On-premise culture

The boss wants you back in the office. He has a point.

The point is that unless your organization was born fully remote, it is stuck with an on-premise culture. You can try to fight it. But remember what happened the last time a new strategy initiative was launched? Your organizational culture completely dominated the new ideas until you did things the way you had always done them. That is what management guru Peter Drucker meant when he said that “culture eats strategy for breakfast.”

In an on-premise culture, relationships are built through in-person interactions. The exciting projects, the conference trips, and the promotions go to the people seen in the organization. You can argue that’s not fair, but all the leaders in your organization grew up in an on-premise culture.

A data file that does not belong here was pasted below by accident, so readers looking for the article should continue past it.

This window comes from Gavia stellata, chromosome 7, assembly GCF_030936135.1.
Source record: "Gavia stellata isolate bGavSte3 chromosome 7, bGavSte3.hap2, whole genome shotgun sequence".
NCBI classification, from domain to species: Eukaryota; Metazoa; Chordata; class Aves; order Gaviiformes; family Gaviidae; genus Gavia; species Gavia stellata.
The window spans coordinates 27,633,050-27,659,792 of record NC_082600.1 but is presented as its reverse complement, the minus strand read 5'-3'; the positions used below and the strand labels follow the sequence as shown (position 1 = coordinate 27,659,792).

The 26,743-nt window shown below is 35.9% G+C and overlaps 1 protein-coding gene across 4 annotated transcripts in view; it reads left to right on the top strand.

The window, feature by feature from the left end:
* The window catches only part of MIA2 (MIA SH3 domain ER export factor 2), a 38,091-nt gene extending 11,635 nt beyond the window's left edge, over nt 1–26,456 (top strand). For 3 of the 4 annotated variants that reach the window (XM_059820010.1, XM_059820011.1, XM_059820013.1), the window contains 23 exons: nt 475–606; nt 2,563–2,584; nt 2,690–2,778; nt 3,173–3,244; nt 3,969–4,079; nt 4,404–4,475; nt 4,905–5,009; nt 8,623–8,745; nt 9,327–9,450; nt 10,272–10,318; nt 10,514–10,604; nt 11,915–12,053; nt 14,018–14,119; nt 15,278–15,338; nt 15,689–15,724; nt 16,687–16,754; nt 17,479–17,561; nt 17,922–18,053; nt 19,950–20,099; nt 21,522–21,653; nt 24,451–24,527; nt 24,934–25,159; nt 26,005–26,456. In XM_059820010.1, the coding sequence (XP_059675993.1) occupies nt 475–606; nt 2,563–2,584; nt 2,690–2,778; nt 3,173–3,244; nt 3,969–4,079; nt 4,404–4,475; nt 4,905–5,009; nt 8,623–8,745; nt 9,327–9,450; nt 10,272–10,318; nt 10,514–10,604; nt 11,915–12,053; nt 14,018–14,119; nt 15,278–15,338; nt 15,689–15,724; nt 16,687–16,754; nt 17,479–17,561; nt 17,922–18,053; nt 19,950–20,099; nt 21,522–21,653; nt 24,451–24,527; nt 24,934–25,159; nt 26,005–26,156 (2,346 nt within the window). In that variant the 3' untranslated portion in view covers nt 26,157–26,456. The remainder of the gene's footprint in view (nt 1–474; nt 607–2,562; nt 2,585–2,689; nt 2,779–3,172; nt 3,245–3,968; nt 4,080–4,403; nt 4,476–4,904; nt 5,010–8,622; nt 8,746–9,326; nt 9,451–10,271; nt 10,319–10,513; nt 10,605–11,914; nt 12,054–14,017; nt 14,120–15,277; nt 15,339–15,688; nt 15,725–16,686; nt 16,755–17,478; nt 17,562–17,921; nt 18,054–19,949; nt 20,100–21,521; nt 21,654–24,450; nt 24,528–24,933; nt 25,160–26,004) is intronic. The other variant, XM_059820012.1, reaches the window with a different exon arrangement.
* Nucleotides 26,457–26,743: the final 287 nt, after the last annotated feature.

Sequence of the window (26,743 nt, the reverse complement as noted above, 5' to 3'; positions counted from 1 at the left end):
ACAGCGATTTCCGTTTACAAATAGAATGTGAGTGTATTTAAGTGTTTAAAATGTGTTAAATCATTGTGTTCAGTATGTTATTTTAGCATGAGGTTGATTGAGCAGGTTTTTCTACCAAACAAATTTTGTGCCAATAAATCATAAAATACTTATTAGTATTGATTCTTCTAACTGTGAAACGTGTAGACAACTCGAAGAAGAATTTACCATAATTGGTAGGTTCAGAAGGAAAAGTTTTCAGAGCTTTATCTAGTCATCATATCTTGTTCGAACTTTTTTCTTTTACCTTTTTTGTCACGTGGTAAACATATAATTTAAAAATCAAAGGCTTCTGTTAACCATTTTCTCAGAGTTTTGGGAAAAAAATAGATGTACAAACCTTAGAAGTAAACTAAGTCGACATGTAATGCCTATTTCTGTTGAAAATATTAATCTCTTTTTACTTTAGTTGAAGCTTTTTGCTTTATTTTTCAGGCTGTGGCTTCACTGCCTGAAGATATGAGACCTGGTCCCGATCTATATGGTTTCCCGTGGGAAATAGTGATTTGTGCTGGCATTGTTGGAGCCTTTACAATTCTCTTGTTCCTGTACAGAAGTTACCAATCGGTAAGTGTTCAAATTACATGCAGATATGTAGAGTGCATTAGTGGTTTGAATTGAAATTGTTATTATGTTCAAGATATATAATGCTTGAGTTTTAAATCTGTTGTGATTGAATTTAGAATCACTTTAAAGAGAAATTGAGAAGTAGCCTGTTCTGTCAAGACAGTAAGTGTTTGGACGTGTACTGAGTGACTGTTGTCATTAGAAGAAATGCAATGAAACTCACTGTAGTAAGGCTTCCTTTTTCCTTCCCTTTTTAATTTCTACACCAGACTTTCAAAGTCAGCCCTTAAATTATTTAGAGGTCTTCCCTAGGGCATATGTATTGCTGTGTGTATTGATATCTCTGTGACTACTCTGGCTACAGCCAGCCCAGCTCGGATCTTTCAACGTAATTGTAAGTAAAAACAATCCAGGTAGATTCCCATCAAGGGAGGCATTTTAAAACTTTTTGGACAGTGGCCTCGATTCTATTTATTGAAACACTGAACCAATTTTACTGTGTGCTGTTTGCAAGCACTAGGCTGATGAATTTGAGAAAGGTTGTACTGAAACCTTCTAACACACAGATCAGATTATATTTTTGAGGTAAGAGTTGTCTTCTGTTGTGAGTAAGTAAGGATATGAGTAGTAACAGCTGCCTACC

In an on-premise culture, new ideas germinate from chance encounters. The two Nobel Prize winners in medicine this year met at the copy machine. Both were frustrated that nobody took their ideas about mRNA seriously. They started working together, and their work enabled the coronavirus vaccine.

The fully remote organization is a technologically enabled deviation from how humans have organized themselves for thousands of years. Building the culture that makes such an organization work takes precise and conscious decisions. That goes into its DNA from the founding. You cannot retrofit fully remote onto an on-premise culture.

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